What Is An Additional Axis?

Coordinate measuring machines (CMMs) and portable coordinate measuring machines (PCMMs) are indispensable tools in the realm of dimensional metrology. Typically, these systems operate on three or seven axes, respectively, allowing for the measurement of an object’s physical geometrical characteristics in three-dimensional space. However, the integration of rotary tables as an additional axis—effectively the fourth (and potentially fifth) for CMMs and the eighth for PCMMs—has emerged as a game-changer, offering significant benefits in performance. This article explores the transformative impact of incorporating rotary stages into coordinate measuring systems, enhancing their capabilities and the efficiency of the measurement process.

What Is A Coordinate Measuring System?

The integration of rotary tables as an additional axis in coordinate measuring systems marks a significant advancement in the field of metrology. This addition opens up new possibilities for manufacturers and engineers to achieve higher precision and efficiency in their measurement processes. As the demand for more complex and precise measurements grows, the adoption of rotary stages is set to become a pivotal feature in the evolution of coordinate measuring technology, ensuring that quality and precision remain at the heart of the manufacturing process.


CMMs benefit from easier part access, streamlined programming, and a reduction in probe changes, which collectively optimize the measuring process. The rotary table’s precise control and movement can improve inspection time and potentially increase the accuracy and repeatability of measurements.

Quality 101 feature: Mitutoyo QuadSlimLine rotary table

Considerations When Specifying The Additional Axis

The software used on the CMM will usually also need some alterations to accept 4th axis control. This may mean upgrading the software or unlocking this function in order to access the capability. As with hardware control, the CMM OEM or third party can give advice on the most effective way to implement this.

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2. Accuracy and Repeatability: The additional axis should have high accuracy and repeatability specifications that align with the measuring system’s capabilities and the tolerances of the parts being inspected. Typically, precision rotary table manufacturers will report rotational performance data in arc seconds (an arc second being ~0.0003 deg). However, CMM manufacturers will specify accuracy and repeatability of their devices as a dimensional value. The consequence of this difference (which is a result of the differing nature of how performance is quantified in different types of motion) means that performance is also dictated by a size of the part being measured. For example, a very tall part might see a disproportionate effect of the “coning” effect of a table in results compared to a smaller part. The consequence is that consideration of performance should be given to each specific application. Again, in the case of any doubt, it is wise to seek advice on this matter. Notwithstanding, a typical precision table will usually have a negligible effect on the performance of a CMM. Indeed, any uncertainty introduced is normally more than counteracted by the benefits and improvements introduced by the reduction in movement of the X, Y and Z axes.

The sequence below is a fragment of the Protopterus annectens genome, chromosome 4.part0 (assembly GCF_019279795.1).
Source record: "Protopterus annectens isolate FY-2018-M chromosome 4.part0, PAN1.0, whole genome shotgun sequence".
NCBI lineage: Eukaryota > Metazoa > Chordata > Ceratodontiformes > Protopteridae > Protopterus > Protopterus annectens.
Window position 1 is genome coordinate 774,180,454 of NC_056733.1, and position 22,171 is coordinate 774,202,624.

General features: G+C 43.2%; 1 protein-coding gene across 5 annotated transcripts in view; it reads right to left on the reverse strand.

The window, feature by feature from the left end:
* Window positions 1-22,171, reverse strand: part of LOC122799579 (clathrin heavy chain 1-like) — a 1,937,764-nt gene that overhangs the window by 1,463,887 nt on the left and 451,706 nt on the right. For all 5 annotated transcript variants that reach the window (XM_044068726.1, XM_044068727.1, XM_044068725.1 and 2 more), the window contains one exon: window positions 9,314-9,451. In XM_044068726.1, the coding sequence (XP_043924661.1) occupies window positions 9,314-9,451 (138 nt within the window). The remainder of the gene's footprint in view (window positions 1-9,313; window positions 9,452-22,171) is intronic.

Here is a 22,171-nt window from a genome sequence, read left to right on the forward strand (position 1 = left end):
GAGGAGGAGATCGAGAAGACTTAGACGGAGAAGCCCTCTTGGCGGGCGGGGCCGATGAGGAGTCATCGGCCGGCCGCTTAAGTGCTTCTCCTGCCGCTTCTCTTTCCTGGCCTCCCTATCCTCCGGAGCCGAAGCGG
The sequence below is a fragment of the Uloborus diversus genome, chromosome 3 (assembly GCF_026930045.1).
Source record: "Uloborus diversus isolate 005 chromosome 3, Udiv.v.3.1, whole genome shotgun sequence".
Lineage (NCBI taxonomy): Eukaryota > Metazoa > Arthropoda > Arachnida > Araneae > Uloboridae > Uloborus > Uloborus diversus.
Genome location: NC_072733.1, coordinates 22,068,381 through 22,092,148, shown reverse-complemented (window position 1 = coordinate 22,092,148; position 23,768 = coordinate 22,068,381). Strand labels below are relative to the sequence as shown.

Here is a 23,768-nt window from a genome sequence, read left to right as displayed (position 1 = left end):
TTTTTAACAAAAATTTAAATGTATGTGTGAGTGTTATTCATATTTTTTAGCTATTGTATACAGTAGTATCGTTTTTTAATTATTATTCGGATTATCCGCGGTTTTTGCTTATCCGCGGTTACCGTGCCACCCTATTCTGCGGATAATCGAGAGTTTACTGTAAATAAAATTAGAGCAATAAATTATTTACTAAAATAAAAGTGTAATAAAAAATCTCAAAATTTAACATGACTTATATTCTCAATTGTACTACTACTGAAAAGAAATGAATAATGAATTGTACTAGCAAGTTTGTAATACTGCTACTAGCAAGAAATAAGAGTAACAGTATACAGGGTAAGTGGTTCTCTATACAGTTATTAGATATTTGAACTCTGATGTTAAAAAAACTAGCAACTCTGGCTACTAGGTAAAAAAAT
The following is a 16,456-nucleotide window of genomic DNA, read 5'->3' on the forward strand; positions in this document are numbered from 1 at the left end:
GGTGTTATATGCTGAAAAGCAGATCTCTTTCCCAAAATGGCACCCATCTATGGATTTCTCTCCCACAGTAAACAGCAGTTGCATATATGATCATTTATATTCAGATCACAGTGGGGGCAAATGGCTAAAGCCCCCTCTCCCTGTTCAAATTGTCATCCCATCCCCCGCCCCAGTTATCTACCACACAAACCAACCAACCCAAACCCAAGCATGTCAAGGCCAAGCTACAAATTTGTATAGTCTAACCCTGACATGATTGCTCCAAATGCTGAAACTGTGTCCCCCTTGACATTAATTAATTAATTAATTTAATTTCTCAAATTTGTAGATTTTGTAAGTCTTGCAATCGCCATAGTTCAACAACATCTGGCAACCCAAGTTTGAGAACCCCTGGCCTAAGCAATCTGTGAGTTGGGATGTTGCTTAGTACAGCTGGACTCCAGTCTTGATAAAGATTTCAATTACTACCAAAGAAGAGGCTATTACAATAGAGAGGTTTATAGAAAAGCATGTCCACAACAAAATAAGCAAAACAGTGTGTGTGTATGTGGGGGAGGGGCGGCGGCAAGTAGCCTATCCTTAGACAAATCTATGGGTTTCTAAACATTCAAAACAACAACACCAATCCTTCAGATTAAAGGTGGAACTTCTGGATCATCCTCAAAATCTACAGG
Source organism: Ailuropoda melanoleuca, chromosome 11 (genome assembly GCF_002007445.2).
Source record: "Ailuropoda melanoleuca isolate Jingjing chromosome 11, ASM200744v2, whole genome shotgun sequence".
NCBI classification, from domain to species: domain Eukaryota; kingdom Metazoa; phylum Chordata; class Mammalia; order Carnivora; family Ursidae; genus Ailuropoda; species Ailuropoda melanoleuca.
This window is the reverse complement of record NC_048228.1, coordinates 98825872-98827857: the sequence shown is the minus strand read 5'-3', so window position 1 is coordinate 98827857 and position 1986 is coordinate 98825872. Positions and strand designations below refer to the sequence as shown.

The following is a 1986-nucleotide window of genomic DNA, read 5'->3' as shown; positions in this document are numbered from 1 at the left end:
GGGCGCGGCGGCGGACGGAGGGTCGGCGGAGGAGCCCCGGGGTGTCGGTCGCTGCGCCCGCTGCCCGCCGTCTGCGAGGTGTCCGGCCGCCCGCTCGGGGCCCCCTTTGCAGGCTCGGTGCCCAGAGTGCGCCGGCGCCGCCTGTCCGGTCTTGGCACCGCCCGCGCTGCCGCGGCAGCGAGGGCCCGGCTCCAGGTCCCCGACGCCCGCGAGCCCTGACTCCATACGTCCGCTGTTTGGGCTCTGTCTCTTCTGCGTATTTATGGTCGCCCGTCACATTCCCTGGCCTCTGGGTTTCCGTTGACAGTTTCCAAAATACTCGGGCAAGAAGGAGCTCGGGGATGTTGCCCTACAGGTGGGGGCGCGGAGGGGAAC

PCMM integration is typically somewhat easier. In the case of indexing tables, after hardware selection, the predominant setup steps involve software use. The table will be provided with a calibrated point map that serves as a coordinate system. This is used in the 3D software used by the measuring arm to determine the relative position of the table. This is input into the software to ensure that individual measurements and scans are correctly aligned by the software. Beyond this, simple measurement process changes are required within the measuring routine and no further setup should be required.


1. Table Size: There are several considerations when determining the correct size of table to select for a CMM. Not only does the table have to physically fit on the CMM (and thus is dictated by the size of the CMM bed), but the parts being measured also have a bearing. Not only do the parts (and associated tooling) need to fit onto the table, but the mass of theportable overall load also needs to be considered. A rotary table will have a maximum payload specification which is usually included in the product datasheet. However, if that load is spread unevenly or unusually, this could have an impact on the drive performance. If this is the case, it is advisable to seek advice before specifying a unit.